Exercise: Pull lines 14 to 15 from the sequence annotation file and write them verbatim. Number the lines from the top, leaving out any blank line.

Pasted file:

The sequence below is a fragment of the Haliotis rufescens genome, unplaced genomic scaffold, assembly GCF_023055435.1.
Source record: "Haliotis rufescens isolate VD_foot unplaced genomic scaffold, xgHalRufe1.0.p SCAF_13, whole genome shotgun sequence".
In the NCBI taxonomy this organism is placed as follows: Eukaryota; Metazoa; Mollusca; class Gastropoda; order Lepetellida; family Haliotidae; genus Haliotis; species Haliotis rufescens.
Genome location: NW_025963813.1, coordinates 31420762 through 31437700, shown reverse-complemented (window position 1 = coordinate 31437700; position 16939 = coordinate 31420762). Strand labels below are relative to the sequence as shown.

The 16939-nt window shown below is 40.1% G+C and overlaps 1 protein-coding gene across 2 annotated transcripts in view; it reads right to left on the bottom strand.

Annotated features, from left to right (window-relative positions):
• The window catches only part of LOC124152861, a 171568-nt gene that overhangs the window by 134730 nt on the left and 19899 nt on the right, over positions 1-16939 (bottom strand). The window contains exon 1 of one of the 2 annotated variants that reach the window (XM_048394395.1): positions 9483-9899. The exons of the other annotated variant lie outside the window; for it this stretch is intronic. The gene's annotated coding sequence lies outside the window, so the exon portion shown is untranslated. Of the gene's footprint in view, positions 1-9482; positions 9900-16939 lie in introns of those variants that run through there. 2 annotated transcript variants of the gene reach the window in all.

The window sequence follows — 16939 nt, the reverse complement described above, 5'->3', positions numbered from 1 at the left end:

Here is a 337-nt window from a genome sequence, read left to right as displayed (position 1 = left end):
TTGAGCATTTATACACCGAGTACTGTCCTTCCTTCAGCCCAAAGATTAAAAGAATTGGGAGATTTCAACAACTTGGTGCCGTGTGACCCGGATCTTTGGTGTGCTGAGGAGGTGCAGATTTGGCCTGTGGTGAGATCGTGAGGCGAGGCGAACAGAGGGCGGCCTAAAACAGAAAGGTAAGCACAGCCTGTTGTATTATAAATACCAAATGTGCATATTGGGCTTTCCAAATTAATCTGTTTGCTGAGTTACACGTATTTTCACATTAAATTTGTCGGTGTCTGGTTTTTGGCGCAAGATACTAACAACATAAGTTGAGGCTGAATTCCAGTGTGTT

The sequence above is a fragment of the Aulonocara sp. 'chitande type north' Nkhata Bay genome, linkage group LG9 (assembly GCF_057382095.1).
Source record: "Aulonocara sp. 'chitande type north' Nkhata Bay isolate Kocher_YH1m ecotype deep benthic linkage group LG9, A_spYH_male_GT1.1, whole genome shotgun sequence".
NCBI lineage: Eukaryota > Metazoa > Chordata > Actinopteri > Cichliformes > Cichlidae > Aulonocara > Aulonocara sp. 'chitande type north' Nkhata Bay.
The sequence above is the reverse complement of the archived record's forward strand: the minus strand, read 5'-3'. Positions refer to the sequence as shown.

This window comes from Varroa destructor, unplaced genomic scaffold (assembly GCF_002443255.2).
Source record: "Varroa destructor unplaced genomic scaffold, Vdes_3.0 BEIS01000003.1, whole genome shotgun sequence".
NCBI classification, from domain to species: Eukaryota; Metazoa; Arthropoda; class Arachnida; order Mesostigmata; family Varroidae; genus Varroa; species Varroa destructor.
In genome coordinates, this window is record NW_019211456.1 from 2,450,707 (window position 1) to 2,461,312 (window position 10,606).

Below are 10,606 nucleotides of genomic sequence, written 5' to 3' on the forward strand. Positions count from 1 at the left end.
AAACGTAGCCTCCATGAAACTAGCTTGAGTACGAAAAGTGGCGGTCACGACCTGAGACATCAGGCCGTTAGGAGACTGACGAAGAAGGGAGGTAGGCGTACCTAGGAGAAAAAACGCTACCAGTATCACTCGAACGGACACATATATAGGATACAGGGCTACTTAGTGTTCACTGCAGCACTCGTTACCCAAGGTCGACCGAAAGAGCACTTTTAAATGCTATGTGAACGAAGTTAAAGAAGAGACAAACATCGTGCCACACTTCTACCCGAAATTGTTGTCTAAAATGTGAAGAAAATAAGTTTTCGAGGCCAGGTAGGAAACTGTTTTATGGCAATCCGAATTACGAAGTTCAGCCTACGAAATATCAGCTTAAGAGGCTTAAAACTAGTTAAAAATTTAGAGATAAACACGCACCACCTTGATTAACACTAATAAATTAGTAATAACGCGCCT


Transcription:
The sequence above is the reverse complement of the archived record's forward strand: the minus strand, read 5'-3'. Positions refer to the sequence as shown.

This window comes from Varroa destructor, unplaced genomic scaffold (assembly GCF_002443255.2).